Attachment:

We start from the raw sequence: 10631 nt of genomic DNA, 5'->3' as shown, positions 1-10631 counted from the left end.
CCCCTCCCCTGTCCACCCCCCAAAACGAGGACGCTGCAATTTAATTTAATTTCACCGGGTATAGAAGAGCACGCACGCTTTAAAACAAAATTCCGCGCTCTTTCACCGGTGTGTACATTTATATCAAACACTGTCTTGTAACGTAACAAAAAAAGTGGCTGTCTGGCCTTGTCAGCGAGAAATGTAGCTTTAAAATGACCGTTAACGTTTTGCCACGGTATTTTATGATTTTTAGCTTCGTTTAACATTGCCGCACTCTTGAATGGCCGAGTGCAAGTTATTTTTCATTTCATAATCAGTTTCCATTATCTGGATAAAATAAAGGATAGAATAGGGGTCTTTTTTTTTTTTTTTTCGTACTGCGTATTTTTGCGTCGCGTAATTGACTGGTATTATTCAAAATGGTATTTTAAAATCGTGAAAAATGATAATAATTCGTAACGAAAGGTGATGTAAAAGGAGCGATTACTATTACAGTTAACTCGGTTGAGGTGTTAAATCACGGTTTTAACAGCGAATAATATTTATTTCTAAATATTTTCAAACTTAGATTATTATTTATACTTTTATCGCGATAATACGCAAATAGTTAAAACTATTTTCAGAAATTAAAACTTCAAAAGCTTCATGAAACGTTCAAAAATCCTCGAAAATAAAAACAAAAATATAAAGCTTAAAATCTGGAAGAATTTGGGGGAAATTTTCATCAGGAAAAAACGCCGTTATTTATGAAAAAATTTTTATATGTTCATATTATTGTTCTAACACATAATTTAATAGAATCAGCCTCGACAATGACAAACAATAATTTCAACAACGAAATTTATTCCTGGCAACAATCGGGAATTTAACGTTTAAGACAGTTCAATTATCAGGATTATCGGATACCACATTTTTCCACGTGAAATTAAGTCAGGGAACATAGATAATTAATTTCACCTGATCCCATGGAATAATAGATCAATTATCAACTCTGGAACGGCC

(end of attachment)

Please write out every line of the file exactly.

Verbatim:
We start from the raw sequence: 10631 nt of genomic DNA, 5'->3' as shown, positions 1-10631 counted from the left end.
CCCCTCCCCTGTCCACCCCCCAAAACGAGGACGCTGCAATTTAATTTAATTTCACCGGGTATAGAAGAGCACGCACGCTTTAAAACAAAATTCCGCGCTCTTTCACCGGTGTGTACATTTATATCAAACACTGTCTTGTAACGTAACAAAAAAAGTGGCTGTCTGGCCTTGTCAGCGAGAAATGTAGCTTTAAAATGACCGTTAACGTTTTGCCACGGTATTTTATGATTTTTAGCTTCGTTTAACATTGCCGCACTCTTGAATGGCCGAGTGCAAGTTATTTTTCATTTCATAATCAGTTTCCATTATCTGGATAAAATAAAGGATAGAATAGGGGTCTTTTTTTTTTTTTTTTCGTACTGCGTATTTTTGCGTCGCGTAATTGACTGGTATTATTCAAAATGGTATTTTAAAATCGTGAAAAATGATAATAATTCGTAACGAAAGGTGATGTAAAAGGAGCGATTACTATTACAGTTAACTCGGTTGAGGTGTTAAATCACGGTTTTAACAGCGAATAATATTTATTTCTAAATATTTTCAAACTTAGATTATTATTTATACTTTTATCGCGATAATACGCAAATAGTTAAAACTATTTTCAGAAATTAAAACTTCAAAAGCTTCATGAAACGTTCAAAAATCCTCGAAAATAAAAACAAAAATATAAAGCTTAAAATCTGGAAGAATTTGGGGGAAATTTTCATCAGGAAAAAACGCCGTTATTTATGAAAAAATTTTTATATGTTCATATTATTGTTCTAACACATAATTTAATAGAATCAGCCTCGACAATGACAAACAATAATTTCAACAACGAAATTTATTCCTGGCAACAATCGGGAATTTAACGTTTAAGACAGTTCAATTATCAGGATTATCGGATACCACATTTTTCCACGTGAAATTAAGTCAGGGAACATAGATAATTAATTTCACCTGATCCCATGGAATAATAGATCAATTATCAACTCTGGAACGGCC